The best swim shorts for men: Bag yourself the perfect pair and make a splash this summer

The best swim shorts for men

Bag yourself the perfect pair and make a splash this summer
Has Ukip’s Glastonbury branch really been possessed by the devil?

Has Ukip’s Glastonbury branch really been possessed by the devil?

Meet the couple blamed for bringing Lucifer into local politics
Dress the Gaza situation up all you like, but the truth hurts

Robert Fisk on Gaza conflict

Dress the situation up all you like, but the truth hurts
Save the tiger: Tiger, tiger burning less brightly as numbers plummet

Tiger, tiger burning less brightly

When William Blake wrote his famous poem there were probably more than 100,000 tigers in the wild. These days they probably number around 3,200
5 News's Andy Bell retraces his grandfather's steps on the First World War battlefields

In grandfather's footsteps

5 News's political editor Andy Bell only knows his grandfather from the compelling diary he kept during WWI. But when he returned to the killing fields where Edwin Vaughan suffered so much, his ancestor came to life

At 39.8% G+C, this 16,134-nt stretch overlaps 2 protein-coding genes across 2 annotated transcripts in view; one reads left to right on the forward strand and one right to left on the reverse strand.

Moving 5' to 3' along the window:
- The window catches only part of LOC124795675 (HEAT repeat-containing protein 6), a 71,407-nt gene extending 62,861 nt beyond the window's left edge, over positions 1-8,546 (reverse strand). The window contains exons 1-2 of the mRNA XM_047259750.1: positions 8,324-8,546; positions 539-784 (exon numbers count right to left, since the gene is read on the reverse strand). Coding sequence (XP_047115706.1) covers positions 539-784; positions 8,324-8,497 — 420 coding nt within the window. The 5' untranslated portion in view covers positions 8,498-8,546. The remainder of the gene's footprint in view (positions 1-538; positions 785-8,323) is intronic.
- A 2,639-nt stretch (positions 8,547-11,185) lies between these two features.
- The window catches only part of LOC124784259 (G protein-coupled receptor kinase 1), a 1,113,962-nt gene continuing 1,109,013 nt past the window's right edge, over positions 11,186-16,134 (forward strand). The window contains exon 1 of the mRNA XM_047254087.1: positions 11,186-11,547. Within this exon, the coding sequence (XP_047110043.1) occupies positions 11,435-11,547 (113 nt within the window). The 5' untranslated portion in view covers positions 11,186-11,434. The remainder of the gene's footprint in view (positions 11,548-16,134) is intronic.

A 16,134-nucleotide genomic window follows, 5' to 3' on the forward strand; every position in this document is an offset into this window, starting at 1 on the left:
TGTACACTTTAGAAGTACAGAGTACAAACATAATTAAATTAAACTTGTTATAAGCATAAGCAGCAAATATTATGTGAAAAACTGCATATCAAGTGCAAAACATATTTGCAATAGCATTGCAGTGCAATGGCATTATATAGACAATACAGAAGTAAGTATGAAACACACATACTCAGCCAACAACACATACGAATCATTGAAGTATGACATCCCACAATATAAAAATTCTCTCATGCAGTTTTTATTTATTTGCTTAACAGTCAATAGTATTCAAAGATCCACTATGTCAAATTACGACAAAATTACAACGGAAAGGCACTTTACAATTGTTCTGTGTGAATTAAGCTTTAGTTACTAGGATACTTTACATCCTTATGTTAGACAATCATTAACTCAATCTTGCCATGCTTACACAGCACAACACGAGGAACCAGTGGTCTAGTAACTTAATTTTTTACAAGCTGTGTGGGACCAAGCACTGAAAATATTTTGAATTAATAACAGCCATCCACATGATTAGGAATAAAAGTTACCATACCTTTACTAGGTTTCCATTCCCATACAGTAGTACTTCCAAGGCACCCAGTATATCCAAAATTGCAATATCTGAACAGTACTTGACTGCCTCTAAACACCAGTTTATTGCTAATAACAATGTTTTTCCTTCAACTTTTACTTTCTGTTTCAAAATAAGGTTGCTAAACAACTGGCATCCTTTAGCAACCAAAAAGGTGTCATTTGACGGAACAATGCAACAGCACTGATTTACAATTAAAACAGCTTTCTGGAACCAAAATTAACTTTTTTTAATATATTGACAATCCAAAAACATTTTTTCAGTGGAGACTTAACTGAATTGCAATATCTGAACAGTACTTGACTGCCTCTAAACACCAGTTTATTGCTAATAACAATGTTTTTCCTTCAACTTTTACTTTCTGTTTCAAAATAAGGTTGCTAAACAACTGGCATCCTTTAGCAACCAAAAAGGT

Lifestyle guru Martha Stewart reveals she has flying robot ... to take photos of her farm

Martha Stewart has flying robot

The lifestyle guru used the drone to get a bird's eye view her 153-acre farm in Bedford, New York
Former Labour minister Meg Hillier has demanded 'pootling lanes' for women cyclists

Do women cyclists need 'pootling lanes'?

Simon Usborne (who's more of a hurtler) explains why winning the space race is key to happy riding
A tale of two presidents: George W Bush downs his paintbrush to pen father’s life story

A tale of two presidents

George W Bush downs his paintbrush to pen father’s life story
Restaurateur Mitch Tonks has given the Great Western Pullman dining car a makeover

The dining car makes a comeback

Restaurateur Mitch Tonks has given the Great Western Pullman dining car a makeover
Gallery rage: How are institutions tackling the discomfort of overcrowding this summer?

Gallery rage

How are institutions tackling the discomfort of overcrowding this summer?
Louis van Gaal has £500,000 video surveillance system installed to monitor Manchester United players

Eye on the prize

Louis van Gaal has £500,000 video surveillance system installed to monitor Manchester United players
Women's rugby: Tamara Taylor adds fuel to the ire in quest to land World Cup

Women's rugby

Tamara Taylor adds fuel to the ire in quest to land World Cup